The Triplets of Belleville (Belleville Rendez-Vous/Les Triplettes De Belleville)
Director/Screenplay/Animation Supervisor – Sylvain Chomet, Producer – Didier Brunner, Music – Benoit Charest, Production Design – Evgeni Tomov. Production Company – Les Armateurs/Production Champion/Vivi Film/France 3/RGP/BBC Bristol.)
Young Champion grows up with his grandmother Madam Souza. She discovers that he has a love of cycling and trains him to become a cycle racer. As an adult, Champion enters the Tour de France. However, in the middle of the race, Mafia heavies abduct he and two other cyclists. Madam Souza uses Champion’s dog Bruno to follow his trail, which takes them to the city of Belleville. While settling down to sleep outdoors, Souza is found by the aging sisters who were once famous as the singing trio The Triplets of Belleville and is given a couch to stay in their rundown apartment. She later joins their percussive performing act. Meanwhile, the Mafia have drugged Champion and the other cyclists and are forcing then to race on mechanical cycles for people to gamble on.
The Triplets of Belleville is one of the most unique animated films to come out in some time. The Triplets of Belleville was the brainchild of Quebecois director Sylvain Chomet. Sylvain Chomet was a former employee of Disney’s now defunct Toronto-based animation house who quit after feeling deep creative dissatisfaction and then went away to set up his own animation project. What Chomet has created is a genuinely off-the-wall film. Sony Pictures Classics picked up distribution rights in the US but didn’t seem to know what to do with the film and dithered around for some time before releasing it, their principal problem seeming to be an inability to decide whether to promote it as a children’s film or an arthouse release pitched to adults. The film was eventually rewarded with a host of awards, including a nomination for the 2003 Academy Award for Best Animated Feature.
The only antecedent to The Triplets of Belleville might be the stylised look of Richard Williams’ neglected animated masterpiece The Thief and the Cobbler (1994). The film also owes something to the surreal comic visual antics of Jean-Pierre Jeunet and Marc Caro, in particular their The City of Lost Children (1995) with its setting in a stylised but almost familiar world. Sylvain Chomet acknowledges the influence of French comedy director/actor Jacques Tati – and there are a number of Tati references throughout. Most of all, The Triplets of Belleville seems like an animated version of the cartoons of Gerald Scarfe. The hero Champion is a perfect Scarfe line-drawn figure with a tiny body, a long proboscis-like nose and massively pumped up leg muscles; and elsewhere there are bizarre visions of elongated stretch-freighter ships; while the cityscapes are marvellously rendered and rich with over-exaggerated detail.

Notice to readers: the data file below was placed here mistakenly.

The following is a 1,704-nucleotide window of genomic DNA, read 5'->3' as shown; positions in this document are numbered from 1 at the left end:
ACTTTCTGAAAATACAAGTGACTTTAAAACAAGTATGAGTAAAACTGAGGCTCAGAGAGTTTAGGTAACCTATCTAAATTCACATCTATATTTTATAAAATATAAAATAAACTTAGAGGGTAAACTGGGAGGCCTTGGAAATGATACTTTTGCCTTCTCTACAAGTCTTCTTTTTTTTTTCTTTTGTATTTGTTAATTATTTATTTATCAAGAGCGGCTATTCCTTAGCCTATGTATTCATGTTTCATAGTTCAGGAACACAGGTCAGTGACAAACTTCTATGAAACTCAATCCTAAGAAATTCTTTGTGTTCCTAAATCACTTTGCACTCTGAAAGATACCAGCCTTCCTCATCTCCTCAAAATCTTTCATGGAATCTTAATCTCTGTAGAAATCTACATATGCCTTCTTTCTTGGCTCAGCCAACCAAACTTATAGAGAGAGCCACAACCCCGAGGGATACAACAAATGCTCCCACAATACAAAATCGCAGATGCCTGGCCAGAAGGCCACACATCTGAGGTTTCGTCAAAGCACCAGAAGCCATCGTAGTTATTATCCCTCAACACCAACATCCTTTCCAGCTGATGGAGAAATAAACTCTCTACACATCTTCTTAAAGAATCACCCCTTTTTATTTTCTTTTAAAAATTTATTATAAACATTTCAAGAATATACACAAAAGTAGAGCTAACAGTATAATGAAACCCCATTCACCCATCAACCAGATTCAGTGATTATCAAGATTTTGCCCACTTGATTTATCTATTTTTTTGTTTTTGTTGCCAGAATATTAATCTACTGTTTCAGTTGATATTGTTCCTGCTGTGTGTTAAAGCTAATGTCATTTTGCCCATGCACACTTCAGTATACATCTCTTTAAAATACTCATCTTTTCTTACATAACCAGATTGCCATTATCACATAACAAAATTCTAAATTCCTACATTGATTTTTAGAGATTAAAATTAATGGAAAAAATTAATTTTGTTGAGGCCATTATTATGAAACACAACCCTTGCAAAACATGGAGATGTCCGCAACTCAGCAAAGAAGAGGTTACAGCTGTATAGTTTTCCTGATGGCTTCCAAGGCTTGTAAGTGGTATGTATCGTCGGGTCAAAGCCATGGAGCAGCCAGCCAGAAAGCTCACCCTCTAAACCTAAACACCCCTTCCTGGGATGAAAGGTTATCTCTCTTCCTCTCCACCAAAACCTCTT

There is virtually no dialogue throughout the film – only the odd word, or dialogue that comes from external sources rather than the characters, and all the rest is music and sound effects – to such an extent that distributors have not needed to dub or subtitle the film for English-language release. The sequences that Sylvain Chomet sets up are utterly hysterical – Madam Souza’s massage of Champion that involves mallets, eggbeaters and eventually a lawnmower run up and down his back; the running gag throughout the race sequences with Madam Souza and her whistle, which continues on as the mechanic changes the tire; the wonderfully deadpan sequence with one of the sisters hunting frogs for dinner with grenades; and of course the gonzo chase that climaxes the film with most of the characters escaping aboard a stage that is being pedalled through the streets by the cyclists on exercise machines before a projection screen while being pursued by Mafia heavies in stretch Citroens.
The characters are caricatured with delightfully surreal effect – from the Mafia heavies who walk around as a single block of black shoulders with heads protruding at chest height, to the mechanic with mouse ears, the granny and her clubfoot, the dog, even a bizarre waiter who appears to have no backbone. There are all manner of delightful background gags that play throughout – the opening sequence that features a parody of Josephine Baker and Fred Astaire (who is promptly devoured as his dancing shoes run away from him), to the city of Belleville, which seems like a parody of New York City (although here the Statue of Liberty is overweight and holds a hamburger); and a witty gag that plays at the very end after the credits have finished rolling about a character that most people have forgotten. This is a film so rich in visual invention that it requires multiple viewings to absorb it all.
Sylvain Chomet subsequently went onto direct the superb The Illusionist (2010). Chomet next broached live-action with the appealingly quirky and surreal Attila Marcel (2013).